Every company, big or small, should have a strategic vision or strategic plan. One of the primary goals of that strategic plan should be to: Improve, maintain, and/or accelerate the market leadership, proﬁtability, and growth trajectory of a company, thereby leading to enhanced shareholder value.
A strategic plan goes beyond geographic expansion plans and new product ideas. It also goes beyond the ﬁnancial projections for the company. Rather, a company’s strategic plan is a roadmap addressing a fundamental question: What type of company does it aspire to be and how does the company expect to achieve that goal in the next ﬁve to ten years.
A strategic plan must balance the desires to grow shareholder value, and thereby appeal to equity investors, with a complementary ﬁnancing strategy that appeals to debt investors as well. A strategic transaction is any action that helps implement a company’s strategic plan. That action can be on a small scale (such as the sale of one manufacturing plant) or a large scale (such as a corporate merger with another company). In addition to building, buying and/or selling assets, a strategic action can be related to ﬁnancing, such as the decision to implement an aggressive stock buyback program or recapitalization. The value of a strategic transaction is measured by many metrics, the most important of which is a company’s stock price.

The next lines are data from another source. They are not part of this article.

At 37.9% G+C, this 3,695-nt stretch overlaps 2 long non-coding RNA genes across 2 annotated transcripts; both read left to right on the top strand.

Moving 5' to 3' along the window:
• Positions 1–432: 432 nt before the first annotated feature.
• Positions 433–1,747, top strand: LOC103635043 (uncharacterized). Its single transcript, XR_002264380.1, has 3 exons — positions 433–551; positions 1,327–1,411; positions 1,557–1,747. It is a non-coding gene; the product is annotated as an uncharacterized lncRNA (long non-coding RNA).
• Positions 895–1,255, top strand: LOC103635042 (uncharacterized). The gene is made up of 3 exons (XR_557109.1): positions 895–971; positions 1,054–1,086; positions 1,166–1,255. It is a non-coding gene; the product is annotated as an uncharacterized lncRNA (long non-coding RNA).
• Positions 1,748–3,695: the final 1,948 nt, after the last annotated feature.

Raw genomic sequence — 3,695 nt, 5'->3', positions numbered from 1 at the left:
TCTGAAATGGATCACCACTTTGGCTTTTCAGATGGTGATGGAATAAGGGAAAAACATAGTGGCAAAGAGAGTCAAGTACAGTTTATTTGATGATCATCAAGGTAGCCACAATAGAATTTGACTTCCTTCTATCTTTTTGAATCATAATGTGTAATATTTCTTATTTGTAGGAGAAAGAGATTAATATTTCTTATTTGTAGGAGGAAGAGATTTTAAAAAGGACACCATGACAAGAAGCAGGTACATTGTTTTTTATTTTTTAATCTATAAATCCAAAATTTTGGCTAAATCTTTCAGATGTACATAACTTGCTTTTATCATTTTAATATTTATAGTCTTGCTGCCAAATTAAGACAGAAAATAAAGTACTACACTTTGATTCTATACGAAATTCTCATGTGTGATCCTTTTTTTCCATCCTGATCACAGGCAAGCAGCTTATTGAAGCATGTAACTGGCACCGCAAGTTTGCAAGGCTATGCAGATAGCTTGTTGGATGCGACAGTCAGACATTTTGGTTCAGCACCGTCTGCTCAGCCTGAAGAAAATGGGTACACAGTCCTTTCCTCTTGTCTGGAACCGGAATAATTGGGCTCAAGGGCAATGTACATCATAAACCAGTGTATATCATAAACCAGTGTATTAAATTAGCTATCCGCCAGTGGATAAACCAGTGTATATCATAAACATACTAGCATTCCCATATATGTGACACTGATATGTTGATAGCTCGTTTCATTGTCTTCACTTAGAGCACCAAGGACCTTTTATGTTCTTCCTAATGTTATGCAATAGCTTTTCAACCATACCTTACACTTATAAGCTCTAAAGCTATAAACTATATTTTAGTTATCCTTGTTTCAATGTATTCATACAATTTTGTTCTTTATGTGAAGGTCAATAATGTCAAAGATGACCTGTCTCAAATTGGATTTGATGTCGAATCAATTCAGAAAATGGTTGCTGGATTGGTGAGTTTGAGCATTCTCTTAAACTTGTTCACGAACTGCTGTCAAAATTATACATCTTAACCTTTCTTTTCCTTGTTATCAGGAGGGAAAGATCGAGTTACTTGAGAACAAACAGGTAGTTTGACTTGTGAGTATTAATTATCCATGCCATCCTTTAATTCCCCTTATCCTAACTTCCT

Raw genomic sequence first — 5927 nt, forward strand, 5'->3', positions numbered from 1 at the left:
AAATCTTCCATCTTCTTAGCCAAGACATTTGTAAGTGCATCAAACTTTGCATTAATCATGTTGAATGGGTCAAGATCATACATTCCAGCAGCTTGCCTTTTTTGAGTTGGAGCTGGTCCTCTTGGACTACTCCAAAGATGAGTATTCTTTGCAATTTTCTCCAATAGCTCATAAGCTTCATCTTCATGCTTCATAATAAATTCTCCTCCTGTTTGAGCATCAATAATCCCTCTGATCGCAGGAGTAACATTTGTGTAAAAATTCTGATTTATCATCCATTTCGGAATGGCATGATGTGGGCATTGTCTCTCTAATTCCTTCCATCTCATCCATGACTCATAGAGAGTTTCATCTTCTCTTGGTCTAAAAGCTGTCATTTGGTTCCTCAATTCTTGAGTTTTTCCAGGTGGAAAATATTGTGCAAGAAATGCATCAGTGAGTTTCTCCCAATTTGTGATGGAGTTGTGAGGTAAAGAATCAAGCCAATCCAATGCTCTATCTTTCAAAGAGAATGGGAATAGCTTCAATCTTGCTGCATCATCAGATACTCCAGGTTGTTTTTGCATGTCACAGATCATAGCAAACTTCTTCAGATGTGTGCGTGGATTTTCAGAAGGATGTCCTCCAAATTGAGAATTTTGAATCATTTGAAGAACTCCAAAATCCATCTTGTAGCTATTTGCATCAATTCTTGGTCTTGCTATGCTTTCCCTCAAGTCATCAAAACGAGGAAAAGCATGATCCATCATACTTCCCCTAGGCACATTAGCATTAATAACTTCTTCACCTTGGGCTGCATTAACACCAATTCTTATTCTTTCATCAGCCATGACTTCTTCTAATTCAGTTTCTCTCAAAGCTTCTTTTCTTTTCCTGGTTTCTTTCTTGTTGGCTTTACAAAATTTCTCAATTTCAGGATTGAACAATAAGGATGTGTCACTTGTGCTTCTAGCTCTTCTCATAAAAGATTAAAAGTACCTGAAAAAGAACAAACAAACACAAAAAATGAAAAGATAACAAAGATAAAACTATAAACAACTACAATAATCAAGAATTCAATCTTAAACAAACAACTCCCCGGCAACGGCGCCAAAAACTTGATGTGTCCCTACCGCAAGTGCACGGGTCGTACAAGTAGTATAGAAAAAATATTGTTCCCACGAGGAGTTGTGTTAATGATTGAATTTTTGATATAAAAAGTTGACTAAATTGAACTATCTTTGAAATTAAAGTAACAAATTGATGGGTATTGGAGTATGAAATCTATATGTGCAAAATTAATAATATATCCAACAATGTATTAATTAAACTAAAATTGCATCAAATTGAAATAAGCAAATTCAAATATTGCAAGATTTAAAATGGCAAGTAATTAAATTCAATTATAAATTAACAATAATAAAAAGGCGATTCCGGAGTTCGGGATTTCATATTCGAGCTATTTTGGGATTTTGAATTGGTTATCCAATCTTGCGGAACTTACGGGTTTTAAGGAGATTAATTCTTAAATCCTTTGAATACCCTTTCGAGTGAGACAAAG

The product of any strategic planning exercise is usually a “base case” ﬁnancial forecast for the next ﬁve to ten years. The base case forecast should incorporate the most likely operating and ﬁnancial strategy. Alternative scenarios as well as upside and downside cases are usually prepared as sensitivities to the base case. The strategic plan is usually updated once a year after a company wide effort to capture the most likely operating and ﬁnancial scenario. Throughout the year, the base case strategic plan and ﬁnancial forecast are used as planning tools.